The quantity of food and drink consumed by an individual may play a role in weight management, as may the types of food and drink a person consumes.[5][9][12] For example, intake of sweetened drinks such as sodas or juices can lead to increased energy intake that is not neutralized by a decrease in accompanying food intake.[5] Increased portion sizes may also lead to increased energy intake.[5]

Physical activity[edit]

Running on a treadmill is one form of physical activity that can be done at home or at a gym.

Physical activity can be related to a person's professional activities, non-work related daily activities like walking or cycling, or it can be in the form of activities such as recreation or team sports. [5] The specific type of activity can be tailored to populations such as children, pregnant women, and elderly adults.[5] Tailored activity to one's fitness level also encourages the body to heal properly and prevent any injuries as a result of exercise.[16]

Physical inactivity leads to less energy expenditure and is a factor that impacts obesity rates in both children and adults.[17] Physical inactivity has become a worldwide concern since inactivity also elevates the risk of heart disease.[16] Regular physical activity can reduce the risk for noncommunicable diseases like diabetes, heart disease, and dyslipidemia (high cholesterol). [5]

Basal metabolic rate[edit]

Basal metabolic rate (BMR) is one of the main components of a person's daily energy expenditure. It is defined as the amount of energy that is expended during a given amount of time by a person at rest. This energy at rest is used to pump blood throughout the body, maintain proper brain function, break down toxins, and ensure other bodily functions. Technically speaking, BMR is the energy the body expends during the following specific conditions: immediately after waking up, while in a resting state, and after fasting for 12–14 hours. Sometimes the term Resting Metabolic (RMR) is used in place of BMR, but RMR is not solely measured under the previously listed stringent conditions and it is about 10% more than BMR.[18]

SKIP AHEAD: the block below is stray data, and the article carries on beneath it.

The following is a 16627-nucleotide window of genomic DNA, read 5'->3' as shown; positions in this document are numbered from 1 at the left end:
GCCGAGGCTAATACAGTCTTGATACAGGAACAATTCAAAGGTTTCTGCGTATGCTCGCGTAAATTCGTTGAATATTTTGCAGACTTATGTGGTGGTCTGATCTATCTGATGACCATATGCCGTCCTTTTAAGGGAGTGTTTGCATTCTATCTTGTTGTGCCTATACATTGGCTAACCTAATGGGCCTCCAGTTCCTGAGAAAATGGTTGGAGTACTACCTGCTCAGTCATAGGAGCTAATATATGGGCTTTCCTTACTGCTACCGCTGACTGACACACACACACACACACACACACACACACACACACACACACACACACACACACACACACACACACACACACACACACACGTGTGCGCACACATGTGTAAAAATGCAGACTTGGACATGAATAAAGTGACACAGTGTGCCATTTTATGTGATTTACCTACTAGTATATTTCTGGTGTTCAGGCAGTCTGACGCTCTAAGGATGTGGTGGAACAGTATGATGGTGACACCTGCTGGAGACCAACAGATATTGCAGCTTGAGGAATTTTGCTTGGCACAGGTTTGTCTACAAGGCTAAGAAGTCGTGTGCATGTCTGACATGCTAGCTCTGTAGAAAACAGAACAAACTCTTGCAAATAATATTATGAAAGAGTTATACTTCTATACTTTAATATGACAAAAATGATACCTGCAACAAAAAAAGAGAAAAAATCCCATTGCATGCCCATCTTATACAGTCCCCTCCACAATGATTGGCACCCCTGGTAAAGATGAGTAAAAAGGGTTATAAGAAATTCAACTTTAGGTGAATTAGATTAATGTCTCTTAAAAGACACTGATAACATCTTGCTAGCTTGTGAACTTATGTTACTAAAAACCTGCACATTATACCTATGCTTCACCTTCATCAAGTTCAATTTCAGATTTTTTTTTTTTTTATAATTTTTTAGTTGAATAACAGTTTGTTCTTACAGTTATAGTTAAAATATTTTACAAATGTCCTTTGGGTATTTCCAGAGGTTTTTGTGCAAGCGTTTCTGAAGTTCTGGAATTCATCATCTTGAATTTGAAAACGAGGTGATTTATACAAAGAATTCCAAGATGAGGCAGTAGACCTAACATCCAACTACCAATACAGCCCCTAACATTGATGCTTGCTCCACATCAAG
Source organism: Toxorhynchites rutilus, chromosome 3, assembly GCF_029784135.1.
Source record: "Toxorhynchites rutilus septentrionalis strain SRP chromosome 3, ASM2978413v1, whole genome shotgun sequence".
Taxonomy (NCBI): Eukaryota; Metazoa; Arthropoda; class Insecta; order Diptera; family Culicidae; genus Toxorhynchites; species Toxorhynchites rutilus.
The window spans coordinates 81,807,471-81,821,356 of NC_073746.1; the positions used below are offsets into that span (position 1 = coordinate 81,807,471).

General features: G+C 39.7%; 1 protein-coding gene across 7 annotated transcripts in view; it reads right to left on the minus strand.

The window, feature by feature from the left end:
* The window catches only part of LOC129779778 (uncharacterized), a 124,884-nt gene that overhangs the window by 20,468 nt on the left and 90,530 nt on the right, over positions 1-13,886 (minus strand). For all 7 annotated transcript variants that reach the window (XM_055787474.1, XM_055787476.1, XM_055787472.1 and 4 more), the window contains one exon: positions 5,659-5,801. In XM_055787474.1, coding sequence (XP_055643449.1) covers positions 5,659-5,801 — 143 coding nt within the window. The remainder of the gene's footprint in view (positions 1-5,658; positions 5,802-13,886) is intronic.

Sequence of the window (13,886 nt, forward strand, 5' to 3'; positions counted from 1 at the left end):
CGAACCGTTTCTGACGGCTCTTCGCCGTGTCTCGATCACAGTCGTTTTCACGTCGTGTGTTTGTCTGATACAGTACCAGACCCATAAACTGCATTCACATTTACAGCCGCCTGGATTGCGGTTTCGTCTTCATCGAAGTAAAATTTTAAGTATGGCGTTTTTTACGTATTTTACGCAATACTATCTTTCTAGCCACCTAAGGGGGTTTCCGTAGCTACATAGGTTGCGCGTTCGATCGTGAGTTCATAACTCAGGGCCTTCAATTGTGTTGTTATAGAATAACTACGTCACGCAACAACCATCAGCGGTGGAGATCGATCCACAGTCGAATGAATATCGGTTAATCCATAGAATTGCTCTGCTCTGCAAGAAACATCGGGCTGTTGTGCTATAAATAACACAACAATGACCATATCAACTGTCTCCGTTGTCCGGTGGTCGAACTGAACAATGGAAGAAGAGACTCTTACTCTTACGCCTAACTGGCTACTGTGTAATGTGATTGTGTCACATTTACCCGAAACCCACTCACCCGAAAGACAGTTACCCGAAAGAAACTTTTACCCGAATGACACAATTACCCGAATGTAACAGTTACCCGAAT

The BMR is directly proportional to a person's lean body mass.[5][18] In other words, the more lean body mass a person has, the higher their BMR. BMR is also affected by acute illnesses and increases with burns, fractures, infections, fevers, etc. It can be measured via direct and indirect calorimetry. However, it is also possible to approximately estimate BMR using several equations that factor in a person's age, sex, height, and weight.[18] Some of the most popular and accurate equations used to calculate BMR are the original Harris-Benedict equations, the revised Harris-Benedict equations, and the Mifflin St. Jeor equation.[19]

The original Harris-Benedict Equations are as follows:

  • BMR (Males) in Kcals/day = 66.47 + 13.75 (weight in kg) + 5.0 (height in cm) - 6.76 (age in years)
  • BMR (Females) in Kcals/day = 655.1 + 9.56 (weight in kg) + 1.85 (height in cm) – 4.68 (age in years)[19]

The revised Harris-Benedict Equations are as follows:

  • BMR (Males) in Kcals/day = 88.36 + 13.40 (weight in kg) + 4.8 (height in cm) – 5.68 (age in years)
  • BMR (Females) in Kcals/day = 447.59 + 9.25 (weight in kg) + 3.10 (height in cm) – 4.33 (age in years)[19]

The Mifflin St. Jeor Equation is as follows:

  • BMR (Males) in Kcals/day = 9.99 (weight in kg) + 6.25 (height in cm) – 4.92 (age in years) + 5
  • BMR (Females) in Kcals/day = 9.99 (weight in kg) + 6.25 (height in cm) – 4.92 (age in years) – 161[19]

The Mifflin St. Jeor Equation has been found to be the most accurate predictor of BMR compared to BMR measured by direct and indirect calorimetry.[19]

Body mass index[edit]